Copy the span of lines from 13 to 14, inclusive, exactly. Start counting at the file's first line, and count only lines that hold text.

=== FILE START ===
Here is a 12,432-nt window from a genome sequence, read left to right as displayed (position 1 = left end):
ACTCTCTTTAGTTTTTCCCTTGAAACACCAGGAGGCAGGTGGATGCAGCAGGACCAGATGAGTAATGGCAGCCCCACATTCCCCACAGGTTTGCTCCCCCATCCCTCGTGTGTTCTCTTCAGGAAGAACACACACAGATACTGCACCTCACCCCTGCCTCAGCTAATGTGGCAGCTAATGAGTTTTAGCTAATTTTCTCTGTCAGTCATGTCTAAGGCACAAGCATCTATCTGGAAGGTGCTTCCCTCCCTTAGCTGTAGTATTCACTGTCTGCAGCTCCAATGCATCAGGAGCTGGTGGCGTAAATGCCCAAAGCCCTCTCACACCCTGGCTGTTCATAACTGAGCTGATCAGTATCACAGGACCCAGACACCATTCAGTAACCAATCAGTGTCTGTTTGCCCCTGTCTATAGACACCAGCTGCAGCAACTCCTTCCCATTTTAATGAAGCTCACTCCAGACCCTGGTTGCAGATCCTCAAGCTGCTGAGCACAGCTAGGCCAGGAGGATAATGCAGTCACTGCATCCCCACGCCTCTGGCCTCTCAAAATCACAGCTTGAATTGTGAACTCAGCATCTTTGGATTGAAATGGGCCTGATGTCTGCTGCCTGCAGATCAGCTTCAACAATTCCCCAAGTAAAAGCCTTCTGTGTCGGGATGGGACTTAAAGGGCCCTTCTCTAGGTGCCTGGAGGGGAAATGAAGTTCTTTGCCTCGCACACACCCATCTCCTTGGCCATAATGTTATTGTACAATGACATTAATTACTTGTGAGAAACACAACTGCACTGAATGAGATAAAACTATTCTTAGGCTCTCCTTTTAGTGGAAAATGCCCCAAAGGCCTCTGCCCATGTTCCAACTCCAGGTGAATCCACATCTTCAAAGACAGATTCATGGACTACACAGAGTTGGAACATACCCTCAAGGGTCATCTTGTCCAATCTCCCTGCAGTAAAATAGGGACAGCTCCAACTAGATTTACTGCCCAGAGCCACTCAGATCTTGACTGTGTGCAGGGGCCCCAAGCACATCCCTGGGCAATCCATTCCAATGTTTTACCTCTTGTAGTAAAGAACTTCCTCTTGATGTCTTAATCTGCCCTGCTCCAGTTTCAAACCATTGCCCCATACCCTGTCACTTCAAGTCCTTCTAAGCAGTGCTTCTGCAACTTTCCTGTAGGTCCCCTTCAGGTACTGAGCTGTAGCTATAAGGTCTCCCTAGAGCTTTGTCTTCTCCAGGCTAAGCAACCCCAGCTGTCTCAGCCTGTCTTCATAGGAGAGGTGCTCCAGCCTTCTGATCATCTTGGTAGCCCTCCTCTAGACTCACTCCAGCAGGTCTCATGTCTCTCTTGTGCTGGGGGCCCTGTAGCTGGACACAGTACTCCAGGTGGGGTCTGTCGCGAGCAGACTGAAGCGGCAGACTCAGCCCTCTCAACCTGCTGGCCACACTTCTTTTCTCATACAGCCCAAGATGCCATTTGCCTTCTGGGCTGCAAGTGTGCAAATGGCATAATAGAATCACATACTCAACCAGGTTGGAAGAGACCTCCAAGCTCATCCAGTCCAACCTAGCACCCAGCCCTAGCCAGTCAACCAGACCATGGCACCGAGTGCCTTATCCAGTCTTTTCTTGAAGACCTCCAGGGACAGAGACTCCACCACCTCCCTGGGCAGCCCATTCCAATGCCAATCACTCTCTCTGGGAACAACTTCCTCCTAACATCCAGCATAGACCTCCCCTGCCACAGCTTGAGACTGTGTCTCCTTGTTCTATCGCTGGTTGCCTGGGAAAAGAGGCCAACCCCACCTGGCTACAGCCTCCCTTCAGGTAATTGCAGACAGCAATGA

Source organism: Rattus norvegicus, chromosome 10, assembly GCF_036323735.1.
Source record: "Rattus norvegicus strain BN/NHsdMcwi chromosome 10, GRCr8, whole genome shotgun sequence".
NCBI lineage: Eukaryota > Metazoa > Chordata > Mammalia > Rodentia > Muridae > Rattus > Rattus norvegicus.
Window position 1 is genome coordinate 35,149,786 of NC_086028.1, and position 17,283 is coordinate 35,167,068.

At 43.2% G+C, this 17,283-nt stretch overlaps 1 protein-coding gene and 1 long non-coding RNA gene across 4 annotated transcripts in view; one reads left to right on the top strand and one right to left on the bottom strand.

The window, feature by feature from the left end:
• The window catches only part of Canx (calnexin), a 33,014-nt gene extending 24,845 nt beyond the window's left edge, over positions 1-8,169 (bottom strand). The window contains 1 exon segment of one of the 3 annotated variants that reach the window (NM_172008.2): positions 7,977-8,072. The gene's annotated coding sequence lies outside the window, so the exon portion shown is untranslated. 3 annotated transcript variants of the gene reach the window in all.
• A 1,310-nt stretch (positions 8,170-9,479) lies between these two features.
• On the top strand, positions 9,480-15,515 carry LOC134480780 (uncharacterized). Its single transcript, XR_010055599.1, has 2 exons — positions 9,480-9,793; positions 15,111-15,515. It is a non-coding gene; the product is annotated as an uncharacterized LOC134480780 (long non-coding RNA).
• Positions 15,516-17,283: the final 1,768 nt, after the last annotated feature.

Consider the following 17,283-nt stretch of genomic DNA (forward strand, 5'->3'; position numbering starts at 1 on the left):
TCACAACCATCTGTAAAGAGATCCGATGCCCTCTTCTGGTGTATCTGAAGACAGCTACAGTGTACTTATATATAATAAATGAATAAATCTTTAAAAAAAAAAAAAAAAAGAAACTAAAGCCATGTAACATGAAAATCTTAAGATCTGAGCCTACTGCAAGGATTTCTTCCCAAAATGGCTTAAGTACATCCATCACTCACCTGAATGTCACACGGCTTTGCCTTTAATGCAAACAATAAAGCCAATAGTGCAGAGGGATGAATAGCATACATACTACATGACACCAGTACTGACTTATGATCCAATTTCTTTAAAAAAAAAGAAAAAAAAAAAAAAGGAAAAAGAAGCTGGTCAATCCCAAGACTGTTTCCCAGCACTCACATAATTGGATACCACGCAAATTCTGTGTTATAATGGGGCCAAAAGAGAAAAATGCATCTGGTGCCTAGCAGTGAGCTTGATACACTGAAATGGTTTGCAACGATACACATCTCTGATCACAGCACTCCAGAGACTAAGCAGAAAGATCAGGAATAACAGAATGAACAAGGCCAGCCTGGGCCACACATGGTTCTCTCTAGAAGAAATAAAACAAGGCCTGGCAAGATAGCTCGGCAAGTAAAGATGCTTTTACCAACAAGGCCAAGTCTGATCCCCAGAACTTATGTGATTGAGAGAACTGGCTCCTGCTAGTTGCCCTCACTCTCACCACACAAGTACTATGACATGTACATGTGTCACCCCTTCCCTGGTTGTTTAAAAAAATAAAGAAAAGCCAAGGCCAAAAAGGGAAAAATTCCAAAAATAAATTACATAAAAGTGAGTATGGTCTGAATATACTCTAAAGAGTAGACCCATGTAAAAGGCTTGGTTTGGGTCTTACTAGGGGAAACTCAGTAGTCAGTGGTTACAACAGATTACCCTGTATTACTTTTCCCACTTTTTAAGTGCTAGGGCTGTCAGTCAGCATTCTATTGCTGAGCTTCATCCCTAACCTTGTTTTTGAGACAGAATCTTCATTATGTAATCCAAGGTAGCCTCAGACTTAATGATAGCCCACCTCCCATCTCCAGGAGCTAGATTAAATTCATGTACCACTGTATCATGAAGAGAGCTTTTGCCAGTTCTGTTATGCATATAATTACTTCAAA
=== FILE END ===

Consider the following 17,283-nt stretch of genomic DNA (forward strand, 5'->3'; position numbering starts at 1 on the left):
TCACAACCATCTGTAAAGAGATCCGATGCCCTCTTCTGGTGTATCTGAAGACAGCTACAGTGTACTTATATATAATAAATGAATAAATCTTTAAAAAAAAAAAAAAAAAGAAACTAAAGCCATGTAACATGAAAATCTTAAGATCTGAGCCTACTGCAAGGATTTCTTCCCAAAATGGCTTAAGTACATCCATCACTCACCTGAATGTCACACGGCTTTGCCTTTAATGCAAACAATAAAGCCAATAGTGCAGAGGGATGAATAGCATACATACTACATGACACCAGTACTGACTTATGATCCAATTTCTTTAAAAAAAAAGAAAAAAAAAAAAAAGGAAAAAGAAGCTGGTCAATCCCAAGACTGTTTCCCAGCACTCACATAATTGGATACCACGCAAATTCTGTGTTATAATGGGGCCAAAAGAGAAAAATGCATCTGGTGCCTAGCAGTGAGCTTGATACACTGAAATGGTTTGCAACGATACACATCTCTGATCACAGCACTCCAGAGACTAAGCAGAAAGATCAGGAATAACAGAATGAACAAGGCCAGCCTGGGCCACACATGGTTCTCTCTAGAAGAAATAAAACAAGGCCTGGCAAGATAGCTCGGCAAGTAAAGATGCTTTTACCAACAAGGCCAAGTCTGATCCCCAGAACTTATGTGATTGAGAGAACTGGCTCCTGCTAGTTGCCCTCACTCTCACCACACAAGTACTATGACATGTACATGTGTCACCCCTTCCCTGGTTGTTTAAAAAAATAAAGAAAAGCCAAGGCCAAAAAGGGAAAAATTCCAAAAATAAATTACATAAAAGTGAGTATGGTCTGAATATACTCTAAAGAGTAGACCCATGTAAAAGGCTTGGTTTGGGTCTTACTAGGGGAAACTCAGTAGTCAGTGGTTACAACAGATTACCCTGTATTACTTTTCCCACTTTTTAAGTGCTAGGGCTGTCAGTCAGCATTCTATTGCTGAGCTTCATCCCTAACCTTGTTTTTGAGACAGAATCTTCATTATGTAATCCAAGGTAGCCTCAGACTTAATGATAGCCCACCTCCCATCTCCAGGAGCTAGATTAAATTCATGTACCACTGTATCATGAAGAGAGCTTTTGCCAGTTCTGTTATGCATATAATTACTTCAAA